'Psyching Up' for a standardized test, i.e., the SAT SSAT, ACT, GRE, GMAT, etc., ad naus....

Have you scheduled a time to take one of the standardized tests listed in the subject line? Are you thinking about signing up to take one of them? Have you taken one already, but have decided to take it again in the hopes of getting a higher score? Have you taken one of the tests, and found the experience so rewarding, you plan to sign up and take the same test simply for the enjoyment? (If you’re in the latter category, I’d seriously examine your core values ; < ).

Regardless, if you must take one, and nearly everyone does that plans to enroll in a college, university, professional school, or private school, here is a suggestion that I haven’t read about in any of the testing prep manuals or on any of the websites devoted to improving one’s score on these tests. And that advice is to beware of the “positive I’m correct about this answer ‘rush’”

This phenomenon may occur on the multiple-choice segments of these tests because, of course, you want to finish and get out of there and you also want to complete all the questions on each portion of the test. But be careful! Many test developers will sneak in a choice that seems to be correct, but isn’t. They may do so, by trying to confuse you with vocabulary.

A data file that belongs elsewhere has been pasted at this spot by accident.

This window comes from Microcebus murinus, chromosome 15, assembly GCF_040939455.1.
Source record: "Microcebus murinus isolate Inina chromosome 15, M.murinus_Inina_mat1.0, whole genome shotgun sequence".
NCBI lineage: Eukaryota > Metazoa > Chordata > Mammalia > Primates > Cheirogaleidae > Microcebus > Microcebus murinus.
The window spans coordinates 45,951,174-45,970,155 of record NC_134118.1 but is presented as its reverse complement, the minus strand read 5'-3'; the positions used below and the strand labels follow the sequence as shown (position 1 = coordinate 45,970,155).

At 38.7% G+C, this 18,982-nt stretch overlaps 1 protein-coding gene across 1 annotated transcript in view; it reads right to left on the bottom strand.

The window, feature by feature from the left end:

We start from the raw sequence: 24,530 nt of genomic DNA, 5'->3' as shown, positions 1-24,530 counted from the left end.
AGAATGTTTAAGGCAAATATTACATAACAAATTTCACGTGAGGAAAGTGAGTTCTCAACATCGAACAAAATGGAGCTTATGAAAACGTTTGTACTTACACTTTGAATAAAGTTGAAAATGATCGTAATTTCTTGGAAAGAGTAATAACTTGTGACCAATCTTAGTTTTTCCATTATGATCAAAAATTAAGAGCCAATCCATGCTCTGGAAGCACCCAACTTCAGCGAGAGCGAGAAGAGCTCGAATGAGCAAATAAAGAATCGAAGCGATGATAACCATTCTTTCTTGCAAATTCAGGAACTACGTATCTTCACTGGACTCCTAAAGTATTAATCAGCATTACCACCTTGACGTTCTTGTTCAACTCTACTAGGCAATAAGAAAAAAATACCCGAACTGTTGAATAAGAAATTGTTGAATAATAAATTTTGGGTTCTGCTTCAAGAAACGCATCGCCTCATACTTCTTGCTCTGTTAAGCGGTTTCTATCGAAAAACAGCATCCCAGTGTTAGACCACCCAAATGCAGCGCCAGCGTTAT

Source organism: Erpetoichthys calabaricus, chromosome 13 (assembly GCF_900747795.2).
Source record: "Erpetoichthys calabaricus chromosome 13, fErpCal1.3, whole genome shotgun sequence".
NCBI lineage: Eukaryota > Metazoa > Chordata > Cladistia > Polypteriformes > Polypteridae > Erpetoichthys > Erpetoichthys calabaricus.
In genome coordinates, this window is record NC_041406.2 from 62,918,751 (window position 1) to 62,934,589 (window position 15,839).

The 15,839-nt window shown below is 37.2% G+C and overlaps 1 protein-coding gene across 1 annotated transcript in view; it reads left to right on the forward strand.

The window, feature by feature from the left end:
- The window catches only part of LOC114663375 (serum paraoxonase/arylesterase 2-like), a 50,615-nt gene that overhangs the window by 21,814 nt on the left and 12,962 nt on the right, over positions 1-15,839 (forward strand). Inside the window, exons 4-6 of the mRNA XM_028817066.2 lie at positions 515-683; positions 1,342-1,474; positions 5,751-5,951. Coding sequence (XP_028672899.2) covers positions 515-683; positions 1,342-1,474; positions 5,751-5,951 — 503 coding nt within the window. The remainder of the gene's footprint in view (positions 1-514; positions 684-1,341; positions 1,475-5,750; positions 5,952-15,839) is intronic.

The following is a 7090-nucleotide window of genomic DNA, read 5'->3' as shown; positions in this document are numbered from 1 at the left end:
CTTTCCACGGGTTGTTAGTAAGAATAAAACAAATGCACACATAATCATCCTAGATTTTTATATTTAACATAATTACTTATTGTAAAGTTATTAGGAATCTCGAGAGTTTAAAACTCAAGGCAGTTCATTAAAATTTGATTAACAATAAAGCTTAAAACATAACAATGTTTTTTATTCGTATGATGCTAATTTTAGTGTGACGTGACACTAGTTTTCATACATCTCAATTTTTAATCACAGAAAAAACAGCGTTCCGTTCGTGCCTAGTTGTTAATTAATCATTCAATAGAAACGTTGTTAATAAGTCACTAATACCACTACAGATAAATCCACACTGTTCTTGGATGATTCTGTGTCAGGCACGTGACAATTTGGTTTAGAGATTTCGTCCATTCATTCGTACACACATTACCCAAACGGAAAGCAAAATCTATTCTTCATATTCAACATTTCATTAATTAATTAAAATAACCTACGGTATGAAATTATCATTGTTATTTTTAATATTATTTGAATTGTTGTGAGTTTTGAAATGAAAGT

For example, you see the word “magnanimous” and figure it means “gigantic” or “large” and that seems to fit the blank in a sentence completion response. It could be that the correct answer does imply “largeness in size” but that’s not what “magnanimous” means. However, you think it does, and a little jolt of satisfaction goes off in your mind, and you select it. Whoops! The test developers have tricked another unsuspecting soul. So, the point is that—while you shouldn’t dawdle while taking your test, you also shouldn’t speed your way through multiple-choice sections without being aware that you should perhaps take a few extra seconds to let that “rush” subside, and then if your selected choice still seems correct, check off that sucker, and go on to the next.



Alan G.

PhD. All levels writing, reading AP English SAT/ACT/GRE thesis editing

1500+ hours
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